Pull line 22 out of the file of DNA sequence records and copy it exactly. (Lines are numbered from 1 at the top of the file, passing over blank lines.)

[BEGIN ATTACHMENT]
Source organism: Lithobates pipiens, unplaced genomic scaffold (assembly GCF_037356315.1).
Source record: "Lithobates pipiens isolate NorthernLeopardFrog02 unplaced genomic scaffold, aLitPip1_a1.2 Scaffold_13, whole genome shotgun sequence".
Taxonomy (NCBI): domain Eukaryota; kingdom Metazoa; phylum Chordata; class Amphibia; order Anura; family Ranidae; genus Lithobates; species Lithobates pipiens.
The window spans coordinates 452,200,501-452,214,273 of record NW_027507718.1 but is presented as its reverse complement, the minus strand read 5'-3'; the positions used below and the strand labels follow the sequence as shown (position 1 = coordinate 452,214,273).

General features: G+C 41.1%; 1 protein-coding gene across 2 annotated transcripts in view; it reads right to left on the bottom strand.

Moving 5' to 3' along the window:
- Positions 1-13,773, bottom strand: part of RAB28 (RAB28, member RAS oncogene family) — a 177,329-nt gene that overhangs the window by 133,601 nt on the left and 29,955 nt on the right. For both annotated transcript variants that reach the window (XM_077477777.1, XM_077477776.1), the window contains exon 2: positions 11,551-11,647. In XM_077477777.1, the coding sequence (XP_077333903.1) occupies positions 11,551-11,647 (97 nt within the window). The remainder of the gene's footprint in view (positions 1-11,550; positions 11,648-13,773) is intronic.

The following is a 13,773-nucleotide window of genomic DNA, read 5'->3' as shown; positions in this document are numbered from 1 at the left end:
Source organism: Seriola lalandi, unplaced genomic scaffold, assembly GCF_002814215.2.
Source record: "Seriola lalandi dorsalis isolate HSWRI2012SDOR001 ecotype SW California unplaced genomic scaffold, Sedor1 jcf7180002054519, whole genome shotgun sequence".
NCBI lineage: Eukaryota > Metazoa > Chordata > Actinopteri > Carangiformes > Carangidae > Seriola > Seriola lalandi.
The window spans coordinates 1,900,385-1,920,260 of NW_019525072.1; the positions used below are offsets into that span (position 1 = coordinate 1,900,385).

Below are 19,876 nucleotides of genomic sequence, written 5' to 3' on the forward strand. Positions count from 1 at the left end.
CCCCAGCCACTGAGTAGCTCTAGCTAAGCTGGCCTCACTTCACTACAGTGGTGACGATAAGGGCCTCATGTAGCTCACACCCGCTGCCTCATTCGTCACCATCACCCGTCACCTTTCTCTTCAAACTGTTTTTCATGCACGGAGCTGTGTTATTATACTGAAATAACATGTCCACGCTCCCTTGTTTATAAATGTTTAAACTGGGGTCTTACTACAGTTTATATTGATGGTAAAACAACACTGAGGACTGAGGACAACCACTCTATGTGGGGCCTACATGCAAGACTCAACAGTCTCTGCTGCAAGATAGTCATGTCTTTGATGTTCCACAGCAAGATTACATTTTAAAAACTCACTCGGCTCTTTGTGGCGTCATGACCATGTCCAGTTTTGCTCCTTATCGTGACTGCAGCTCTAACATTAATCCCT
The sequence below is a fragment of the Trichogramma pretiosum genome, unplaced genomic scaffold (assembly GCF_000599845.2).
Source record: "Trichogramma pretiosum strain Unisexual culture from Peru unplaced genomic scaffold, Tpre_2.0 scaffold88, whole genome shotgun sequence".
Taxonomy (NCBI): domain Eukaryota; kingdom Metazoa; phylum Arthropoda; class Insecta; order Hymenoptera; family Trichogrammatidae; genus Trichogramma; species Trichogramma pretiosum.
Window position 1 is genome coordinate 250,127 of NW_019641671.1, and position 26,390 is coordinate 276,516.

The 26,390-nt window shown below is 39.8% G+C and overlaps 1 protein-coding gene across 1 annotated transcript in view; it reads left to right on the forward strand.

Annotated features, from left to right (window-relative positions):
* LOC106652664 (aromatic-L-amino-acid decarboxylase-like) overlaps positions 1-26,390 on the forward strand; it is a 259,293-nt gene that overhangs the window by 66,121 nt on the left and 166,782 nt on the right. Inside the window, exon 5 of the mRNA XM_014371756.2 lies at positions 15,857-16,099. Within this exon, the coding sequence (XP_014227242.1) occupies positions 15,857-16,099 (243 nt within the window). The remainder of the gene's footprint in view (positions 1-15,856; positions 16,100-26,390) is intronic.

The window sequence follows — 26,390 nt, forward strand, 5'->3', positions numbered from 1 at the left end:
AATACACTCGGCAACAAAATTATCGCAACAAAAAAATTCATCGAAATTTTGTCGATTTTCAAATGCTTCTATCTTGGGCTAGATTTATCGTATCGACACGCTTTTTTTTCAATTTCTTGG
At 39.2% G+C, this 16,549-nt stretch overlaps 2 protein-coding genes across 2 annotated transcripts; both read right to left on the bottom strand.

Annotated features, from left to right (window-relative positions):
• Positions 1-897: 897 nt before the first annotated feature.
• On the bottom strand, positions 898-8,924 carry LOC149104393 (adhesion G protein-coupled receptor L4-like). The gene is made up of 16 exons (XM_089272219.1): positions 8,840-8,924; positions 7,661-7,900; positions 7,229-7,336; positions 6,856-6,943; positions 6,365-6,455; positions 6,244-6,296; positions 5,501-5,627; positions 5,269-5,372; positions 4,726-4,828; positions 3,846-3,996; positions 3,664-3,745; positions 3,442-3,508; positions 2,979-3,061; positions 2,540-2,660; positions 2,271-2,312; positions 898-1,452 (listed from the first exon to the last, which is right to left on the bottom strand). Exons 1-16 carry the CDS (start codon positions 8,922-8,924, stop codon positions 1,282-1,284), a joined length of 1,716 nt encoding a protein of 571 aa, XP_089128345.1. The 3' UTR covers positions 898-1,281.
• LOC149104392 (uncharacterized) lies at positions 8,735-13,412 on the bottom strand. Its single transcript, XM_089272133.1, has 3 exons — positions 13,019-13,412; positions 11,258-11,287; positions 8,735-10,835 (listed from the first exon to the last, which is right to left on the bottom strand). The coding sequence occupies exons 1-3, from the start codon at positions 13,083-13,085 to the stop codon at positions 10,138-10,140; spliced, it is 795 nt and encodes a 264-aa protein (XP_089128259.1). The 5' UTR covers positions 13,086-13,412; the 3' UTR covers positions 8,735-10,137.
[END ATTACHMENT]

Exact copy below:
The window sequence follows — 26,390 nt, forward strand, 5'->3', positions numbered from 1 at the left end: